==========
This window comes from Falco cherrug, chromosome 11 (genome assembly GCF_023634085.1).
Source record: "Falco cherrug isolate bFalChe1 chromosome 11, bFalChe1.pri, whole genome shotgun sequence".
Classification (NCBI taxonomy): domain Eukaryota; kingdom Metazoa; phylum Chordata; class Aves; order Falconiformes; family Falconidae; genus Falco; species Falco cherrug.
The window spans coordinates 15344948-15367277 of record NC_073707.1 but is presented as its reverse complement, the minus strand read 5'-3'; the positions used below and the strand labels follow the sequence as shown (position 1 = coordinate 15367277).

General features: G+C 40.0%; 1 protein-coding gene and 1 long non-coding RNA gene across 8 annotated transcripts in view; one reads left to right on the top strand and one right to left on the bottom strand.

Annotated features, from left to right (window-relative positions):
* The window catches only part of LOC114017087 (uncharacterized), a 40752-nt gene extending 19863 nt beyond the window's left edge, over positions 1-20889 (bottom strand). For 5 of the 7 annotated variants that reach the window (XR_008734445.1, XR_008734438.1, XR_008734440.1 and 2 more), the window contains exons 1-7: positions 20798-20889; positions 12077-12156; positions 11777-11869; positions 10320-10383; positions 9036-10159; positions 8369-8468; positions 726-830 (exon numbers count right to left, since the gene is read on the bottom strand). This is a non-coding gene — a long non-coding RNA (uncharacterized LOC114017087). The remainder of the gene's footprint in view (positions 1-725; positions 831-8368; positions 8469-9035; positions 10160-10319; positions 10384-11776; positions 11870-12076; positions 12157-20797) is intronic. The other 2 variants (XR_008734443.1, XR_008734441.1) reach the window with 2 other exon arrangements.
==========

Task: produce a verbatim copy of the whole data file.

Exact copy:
This window comes from Falco cherrug, chromosome 11 (genome assembly GCF_023634085.1).
Source record: "Falco cherrug isolate bFalChe1 chromosome 11, bFalChe1.pri, whole genome shotgun sequence".
Classification (NCBI taxonomy): domain Eukaryota; kingdom Metazoa; phylum Chordata; class Aves; order Falconiformes; family Falconidae; genus Falco; species Falco cherrug.
The window spans coordinates 15344948-15367277 of record NC_073707.1 but is presented as its reverse complement, the minus strand read 5'-3'; the positions used below and the strand labels follow the sequence as shown (position 1 = coordinate 15367277).

General features: G+C 40.0%; 1 protein-coding gene and 1 long non-coding RNA gene across 8 annotated transcripts in view; one reads left to right on the top strand and one right to left on the bottom strand.

Annotated features, from left to right (window-relative positions):
* The window catches only part of LOC114017087 (uncharacterized), a 40752-nt gene extending 19863 nt beyond the window's left edge, over positions 1-20889 (bottom strand). For 5 of the 7 annotated variants that reach the window (XR_008734445.1, XR_008734438.1, XR_008734440.1 and 2 more), the window contains exons 1-7: positions 20798-20889; positions 12077-12156; positions 11777-11869; positions 10320-10383; positions 9036-10159; positions 8369-8468; positions 726-830 (exon numbers count right to left, since the gene is read on the bottom strand). This is a non-coding gene — a long non-coding RNA (uncharacterized LOC114017087). The remainder of the gene's footprint in view (positions 1-725; positions 831-8368; positions 8469-9035; positions 10160-10319; positions 10384-11776; positions 11870-12076; positions 12157-20797) is intronic. The other 2 variants (XR_008734443.1, XR_008734441.1) reach the window with 2 other exon arrangements.